Iomega Corp. on Tuesday introduced its Removable Rigid Disk (RRD), a new cartridge hard disk standard that the company said it hopes will return it to the top of the removable-storage market. Due in early 2004, the 2.5-inch format will provide a capacity of 35GB. Aimed primarily at replacing tape backup drives in small business environments, the RRD units will bear a "snazzier name" when they are released, an Iomega product manager explained. Available in the first quarter of 2004 will be external USB and internal ATAPI models, while a version with a Serial ATA interface is planned for the third quarter.
Unlike Iomegas previous Peerless removable drives (and the many competing external USB and FireWire hard drives on the market), the RRD cartridge isnt a complete hard disk mechanism; rather it contains only the platter and the motor. The cartridge is about the size of a deck of cards.
On the other hand, the drive unit contains the read-write head-stack assembly, the cartridge-ejection mechanism and the drive electronics—much like Iomegas Jaz removable drive or most earlier removable formats, such as the floppy or Iomega Zip. Both RRD components (drive and cartridge) will use seals to protect components from environmental contamination, such as dust, the company said.
According to Product Manager Bob Lutz, the new cartridge design reduces cost and helps make it more robust. "Some companies take a standard hard disk drive, put an enclosure around it, and then stick it in a drawer so it slides in and out of your system. But you have the cost of all the components in every single removable piece. Weve isolated the platter and spindle motor and can offer [removability] at a significant savings."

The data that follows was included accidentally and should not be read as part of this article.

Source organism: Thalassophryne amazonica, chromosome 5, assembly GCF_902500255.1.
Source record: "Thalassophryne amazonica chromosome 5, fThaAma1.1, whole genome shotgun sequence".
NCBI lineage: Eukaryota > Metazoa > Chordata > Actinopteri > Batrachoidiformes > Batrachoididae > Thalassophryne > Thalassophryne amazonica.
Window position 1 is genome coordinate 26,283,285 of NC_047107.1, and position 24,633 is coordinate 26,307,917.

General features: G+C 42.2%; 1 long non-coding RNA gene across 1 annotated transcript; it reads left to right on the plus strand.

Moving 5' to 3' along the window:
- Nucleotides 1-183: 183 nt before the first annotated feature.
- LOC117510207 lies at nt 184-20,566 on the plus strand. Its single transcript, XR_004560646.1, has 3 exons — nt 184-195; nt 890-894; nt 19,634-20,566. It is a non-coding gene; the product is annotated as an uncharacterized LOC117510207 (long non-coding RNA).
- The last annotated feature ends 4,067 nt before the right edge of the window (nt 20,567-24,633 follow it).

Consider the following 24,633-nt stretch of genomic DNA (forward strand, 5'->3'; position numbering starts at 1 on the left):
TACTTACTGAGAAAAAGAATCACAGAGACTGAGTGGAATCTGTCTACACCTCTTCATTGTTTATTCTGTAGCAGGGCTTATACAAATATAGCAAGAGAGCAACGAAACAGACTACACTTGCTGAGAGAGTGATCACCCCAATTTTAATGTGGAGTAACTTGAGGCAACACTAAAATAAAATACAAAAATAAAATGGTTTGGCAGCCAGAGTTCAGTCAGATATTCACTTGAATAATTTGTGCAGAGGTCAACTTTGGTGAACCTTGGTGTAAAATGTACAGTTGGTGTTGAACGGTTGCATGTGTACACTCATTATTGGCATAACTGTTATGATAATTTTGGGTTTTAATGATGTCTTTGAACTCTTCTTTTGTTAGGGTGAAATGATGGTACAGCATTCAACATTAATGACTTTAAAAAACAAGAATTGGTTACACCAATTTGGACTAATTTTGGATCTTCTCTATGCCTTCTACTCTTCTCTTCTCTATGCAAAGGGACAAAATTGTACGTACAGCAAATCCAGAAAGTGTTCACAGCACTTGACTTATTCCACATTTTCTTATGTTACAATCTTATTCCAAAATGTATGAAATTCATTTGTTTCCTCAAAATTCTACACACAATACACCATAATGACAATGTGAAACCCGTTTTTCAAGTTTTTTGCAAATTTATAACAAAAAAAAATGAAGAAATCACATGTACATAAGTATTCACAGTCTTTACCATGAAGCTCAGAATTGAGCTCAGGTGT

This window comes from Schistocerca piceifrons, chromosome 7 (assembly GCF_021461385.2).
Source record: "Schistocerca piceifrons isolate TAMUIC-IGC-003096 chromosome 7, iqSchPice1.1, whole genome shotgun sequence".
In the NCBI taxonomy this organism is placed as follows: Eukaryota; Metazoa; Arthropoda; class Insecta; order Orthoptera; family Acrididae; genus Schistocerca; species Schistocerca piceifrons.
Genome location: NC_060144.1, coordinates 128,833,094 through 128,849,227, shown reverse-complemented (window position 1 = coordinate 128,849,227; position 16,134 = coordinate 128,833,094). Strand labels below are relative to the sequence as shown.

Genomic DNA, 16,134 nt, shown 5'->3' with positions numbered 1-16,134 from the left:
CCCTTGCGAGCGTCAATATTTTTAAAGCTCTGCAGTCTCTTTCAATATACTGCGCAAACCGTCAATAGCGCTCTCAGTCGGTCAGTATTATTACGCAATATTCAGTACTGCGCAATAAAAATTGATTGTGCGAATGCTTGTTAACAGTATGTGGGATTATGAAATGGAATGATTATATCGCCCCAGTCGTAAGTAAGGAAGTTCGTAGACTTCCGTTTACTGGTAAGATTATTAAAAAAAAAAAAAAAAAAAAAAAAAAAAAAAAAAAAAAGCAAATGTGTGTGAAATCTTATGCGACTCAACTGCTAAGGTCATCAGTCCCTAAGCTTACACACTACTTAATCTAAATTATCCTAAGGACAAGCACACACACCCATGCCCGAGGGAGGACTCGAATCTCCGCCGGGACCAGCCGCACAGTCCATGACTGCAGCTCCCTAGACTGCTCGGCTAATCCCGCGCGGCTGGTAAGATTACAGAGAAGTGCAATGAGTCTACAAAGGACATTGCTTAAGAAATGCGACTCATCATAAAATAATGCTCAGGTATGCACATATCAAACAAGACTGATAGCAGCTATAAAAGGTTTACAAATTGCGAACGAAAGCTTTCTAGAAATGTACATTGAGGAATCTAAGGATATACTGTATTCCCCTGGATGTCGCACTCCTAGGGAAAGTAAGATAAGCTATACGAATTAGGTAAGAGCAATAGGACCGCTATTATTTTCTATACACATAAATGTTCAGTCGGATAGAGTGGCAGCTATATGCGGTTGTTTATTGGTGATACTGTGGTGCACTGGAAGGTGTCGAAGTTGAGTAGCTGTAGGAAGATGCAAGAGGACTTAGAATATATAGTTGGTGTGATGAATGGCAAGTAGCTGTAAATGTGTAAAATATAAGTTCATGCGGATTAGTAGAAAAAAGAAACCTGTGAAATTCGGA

While pricing for drives and cartridges will be announced closer to release time, the company said the expected cost will be about half that of a comparable tape solution. However, a figure provided to analysts pointed to a price of $9.66 per gigabyte, or $338.
In addition, RRD cartridges will stand up to mishandling (dropping) better than a standard portable hard drive, Lutz said. "The head-stack assembly is one of the weakest points of a standard 2.5-inch hard drive, and its the part most easily bent if you drop it off the desktop to the floor. Its the heads that get misaligned. In our case, the heads are located safely in the drive. You drop the [RRD] cartridge, and its made out of a very solid material."
The drives will come bundled with an updated version of Iomegas backup software: either Iomega Automatic Backup Pro, which supports data compression and image backup, or Iomega Automatic Backup Server.
This is the second announcement from Iomega of a new removable drive technology in the span of a month. In July, the company said it begun OEM sampling of its Digital Capture Technology (DCT) drive, a tiny cartridge about the size of a half-dollar coin. Iomega expects the drive will appeal to manufacturers of portable electronics as an alternative to current flash-based media or even DVD and CD technologies. (Read more about Iomegas DCT drive in this ExtremeTech story.)
At that time, Iomega reported that its second-quarter 2003 sales had dropped by 30 percent compared with the year-ago quarter. The company attributed the change to sagging sales of its Zip cartridges.